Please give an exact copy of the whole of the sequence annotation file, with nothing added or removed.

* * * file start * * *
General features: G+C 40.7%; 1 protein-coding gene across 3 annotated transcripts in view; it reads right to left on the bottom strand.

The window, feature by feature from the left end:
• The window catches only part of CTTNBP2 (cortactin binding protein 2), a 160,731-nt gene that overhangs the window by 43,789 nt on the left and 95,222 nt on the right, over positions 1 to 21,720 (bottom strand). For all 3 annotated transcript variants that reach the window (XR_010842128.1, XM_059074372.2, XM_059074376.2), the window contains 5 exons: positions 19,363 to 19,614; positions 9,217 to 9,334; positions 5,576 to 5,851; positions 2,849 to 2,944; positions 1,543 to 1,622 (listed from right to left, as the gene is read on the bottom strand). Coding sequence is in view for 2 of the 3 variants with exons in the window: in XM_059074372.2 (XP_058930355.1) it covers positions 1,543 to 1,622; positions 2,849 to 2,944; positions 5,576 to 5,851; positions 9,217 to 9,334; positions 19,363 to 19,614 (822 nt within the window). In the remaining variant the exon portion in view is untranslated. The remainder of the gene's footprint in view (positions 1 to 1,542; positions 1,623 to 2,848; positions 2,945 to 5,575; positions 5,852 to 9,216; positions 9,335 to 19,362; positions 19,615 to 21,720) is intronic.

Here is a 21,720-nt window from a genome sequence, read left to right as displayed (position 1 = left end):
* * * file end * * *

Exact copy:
General features: G+C 40.7%; 1 protein-coding gene across 3 annotated transcripts in view; it reads right to left on the bottom strand.

The window, feature by feature from the left end:
• The window catches only part of CTTNBP2 (cortactin binding protein 2), a 160,731-nt gene that overhangs the window by 43,789 nt on the left and 95,222 nt on the right, over positions 1 to 21,720 (bottom strand). For all 3 annotated transcript variants that reach the window (XR_010842128.1, XM_059074372.2, XM_059074376.2), the window contains 5 exons: positions 19,363 to 19,614; positions 9,217 to 9,334; positions 5,576 to 5,851; positions 2,849 to 2,944; positions 1,543 to 1,622 (listed from right to left, as the gene is read on the bottom strand). Coding sequence is in view for 2 of the 3 variants with exons in the window: in XM_059074372.2 (XP_058930355.1) it covers positions 1,543 to 1,622; positions 2,849 to 2,944; positions 5,576 to 5,851; positions 9,217 to 9,334; positions 19,363 to 19,614 (822 nt within the window). In the remaining variant the exon portion in view is untranslated. The remainder of the gene's footprint in view (positions 1 to 1,542; positions 1,623 to 2,848; positions 2,945 to 5,575; positions 5,852 to 9,216; positions 9,335 to 19,362; positions 19,615 to 21,720) is intronic.

Here is a 21,720-nt window from a genome sequence, read left to right as displayed (position 1 = left end):